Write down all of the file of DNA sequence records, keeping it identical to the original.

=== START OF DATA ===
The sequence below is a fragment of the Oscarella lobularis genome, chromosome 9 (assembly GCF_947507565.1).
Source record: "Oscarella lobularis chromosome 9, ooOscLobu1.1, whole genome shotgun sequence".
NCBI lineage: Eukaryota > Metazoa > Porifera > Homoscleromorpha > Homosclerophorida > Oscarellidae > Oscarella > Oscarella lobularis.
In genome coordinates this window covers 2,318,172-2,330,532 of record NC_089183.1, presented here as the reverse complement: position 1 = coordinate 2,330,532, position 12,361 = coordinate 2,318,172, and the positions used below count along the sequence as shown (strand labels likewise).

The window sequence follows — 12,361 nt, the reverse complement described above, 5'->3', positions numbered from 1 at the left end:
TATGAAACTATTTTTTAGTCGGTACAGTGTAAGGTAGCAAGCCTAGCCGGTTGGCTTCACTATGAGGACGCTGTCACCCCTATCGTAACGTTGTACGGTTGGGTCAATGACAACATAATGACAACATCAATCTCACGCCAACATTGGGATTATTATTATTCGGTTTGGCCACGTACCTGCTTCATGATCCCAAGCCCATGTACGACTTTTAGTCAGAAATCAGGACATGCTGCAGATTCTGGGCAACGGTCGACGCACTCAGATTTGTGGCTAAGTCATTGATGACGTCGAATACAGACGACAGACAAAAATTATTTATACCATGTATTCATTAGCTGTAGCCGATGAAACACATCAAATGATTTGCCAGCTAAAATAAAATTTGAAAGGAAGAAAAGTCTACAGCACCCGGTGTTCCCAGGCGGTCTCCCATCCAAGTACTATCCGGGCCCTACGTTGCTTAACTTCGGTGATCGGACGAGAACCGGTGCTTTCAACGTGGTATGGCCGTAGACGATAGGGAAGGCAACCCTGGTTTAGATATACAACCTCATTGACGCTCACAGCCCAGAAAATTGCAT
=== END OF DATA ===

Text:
The sequence below is a fragment of the Oscarella lobularis genome, chromosome 9 (assembly GCF_947507565.1).
Source record: "Oscarella lobularis chromosome 9, ooOscLobu1.1, whole genome shotgun sequence".
NCBI lineage: Eukaryota > Metazoa > Porifera > Homoscleromorpha > Homosclerophorida > Oscarellidae > Oscarella > Oscarella lobularis.
In genome coordinates this window covers 2,318,172-2,330,532 of record NC_089183.1, presented here as the reverse complement: position 1 = coordinate 2,330,532, position 12,361 = coordinate 2,318,172, and the positions used below count along the sequence as shown (strand labels likewise).

The window sequence follows — 12,361 nt, the reverse complement described above, 5'->3', positions numbered from 1 at the left end:
TATGAAACTATTTTTTAGTCGGTACAGTGTAAGGTAGCAAGCCTAGCCGGTTGGCTTCACTATGAGGACGCTGTCACCCCTATCGTAACGTTGTACGGTTGGGTCAATGACAACATAATGACAACATCAATCTCACGCCAACATTGGGATTATTATTATTCGGTTTGGCCACGTACCTGCTTCATGATCCCAAGCCCATGTACGACTTTTAGTCAGAAATCAGGACATGCTGCAGATTCTGGGCAACGGTCGACGCACTCAGATTTGTGGCTAAGTCATTGATGACGTCGAATACAGACGACAGACAAAAATTATTTATACCATGTATTCATTAGCTGTAGCCGATGAAACACATCAAATGATTTGCCAGCTAAAATAAAATTTGAAAGGAAGAAAAGTCTACAGCACCCGGTGTTCCCAGGCGGTCTCCCATCCAAGTACTATCCGGGCCCTACGTTGCTTAACTTCGGTGATCGGACGAGAACCGGTGCTTTCAACGTGGTATGGCCGTAGACGATAGGGAAGGCAACCCTGGTTTAGATATACAACCTCATTGACGCTCACAGCCCAGAAAATTGCAT